Sueiro Bal Marcos wrote:
> The standard way to identify the base material of a lacquer disc is
> the disc's center hole where silver metal (from an aluminum base),
> cardboard will be visible.
I've mentioned it here earlier, but glass base AudioDiscs had a 2-inch
fibre center inside a glass base with a 2-inch hole. Therefore if you
look at the four holes you will see orange-brown fibre (like cardboard),
not glass. And to make it more confusing, sometimes there will be gray
coating the center hole from the rubbing of the fibre center hole
against the center spindle. You (or was it Mike Casey) have also
forgotten to mention the use of steel as a metal base during WW II.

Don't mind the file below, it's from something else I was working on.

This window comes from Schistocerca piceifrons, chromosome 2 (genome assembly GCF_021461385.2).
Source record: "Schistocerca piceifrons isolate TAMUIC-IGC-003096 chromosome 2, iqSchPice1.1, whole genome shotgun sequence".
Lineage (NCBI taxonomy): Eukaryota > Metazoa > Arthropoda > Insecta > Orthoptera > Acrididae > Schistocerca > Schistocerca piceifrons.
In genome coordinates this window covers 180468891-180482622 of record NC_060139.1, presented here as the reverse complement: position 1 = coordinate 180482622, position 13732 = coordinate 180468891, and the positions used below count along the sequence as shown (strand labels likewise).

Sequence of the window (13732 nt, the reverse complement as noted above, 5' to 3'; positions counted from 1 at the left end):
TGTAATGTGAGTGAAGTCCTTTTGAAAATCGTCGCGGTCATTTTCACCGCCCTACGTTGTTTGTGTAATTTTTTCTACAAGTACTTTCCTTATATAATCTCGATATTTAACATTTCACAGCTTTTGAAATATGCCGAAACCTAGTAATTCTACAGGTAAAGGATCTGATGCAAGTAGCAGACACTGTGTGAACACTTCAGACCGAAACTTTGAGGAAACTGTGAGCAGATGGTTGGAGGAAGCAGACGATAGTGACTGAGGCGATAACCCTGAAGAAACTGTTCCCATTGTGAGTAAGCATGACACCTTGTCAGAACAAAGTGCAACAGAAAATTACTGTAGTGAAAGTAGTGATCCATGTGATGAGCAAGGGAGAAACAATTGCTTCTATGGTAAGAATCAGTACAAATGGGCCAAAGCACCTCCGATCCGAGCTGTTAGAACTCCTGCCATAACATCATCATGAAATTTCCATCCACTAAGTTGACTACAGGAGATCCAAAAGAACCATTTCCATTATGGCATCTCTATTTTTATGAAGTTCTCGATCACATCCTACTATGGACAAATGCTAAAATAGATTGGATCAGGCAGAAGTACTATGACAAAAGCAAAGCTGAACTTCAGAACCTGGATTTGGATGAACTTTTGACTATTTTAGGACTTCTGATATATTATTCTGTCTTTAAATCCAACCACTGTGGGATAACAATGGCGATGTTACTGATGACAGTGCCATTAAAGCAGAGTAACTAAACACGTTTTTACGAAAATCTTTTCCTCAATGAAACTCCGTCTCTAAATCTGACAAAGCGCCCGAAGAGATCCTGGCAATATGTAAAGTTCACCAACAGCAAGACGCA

> These bases also have distinctive sounds when the disc is struck
> its edge using an object such as a ring. An aluminum base yields a
> has been described as a "pong" while the glass sound is more of a
Or "CRACK". Followed by the sound of swearing.
> Cardboard will, of course, have no sound.
> Casey, Mike. "FACET, The Field Audio Collection Evaluation Tool:
> and Preservation Problems, Version 1.0". Bloomington: Indiana
> Marcos Sueiro Bal
If a cardboard disc falls in a forest and there is nobody there to hear
it, does it make a sound?
Mike Biel [log in to unmask]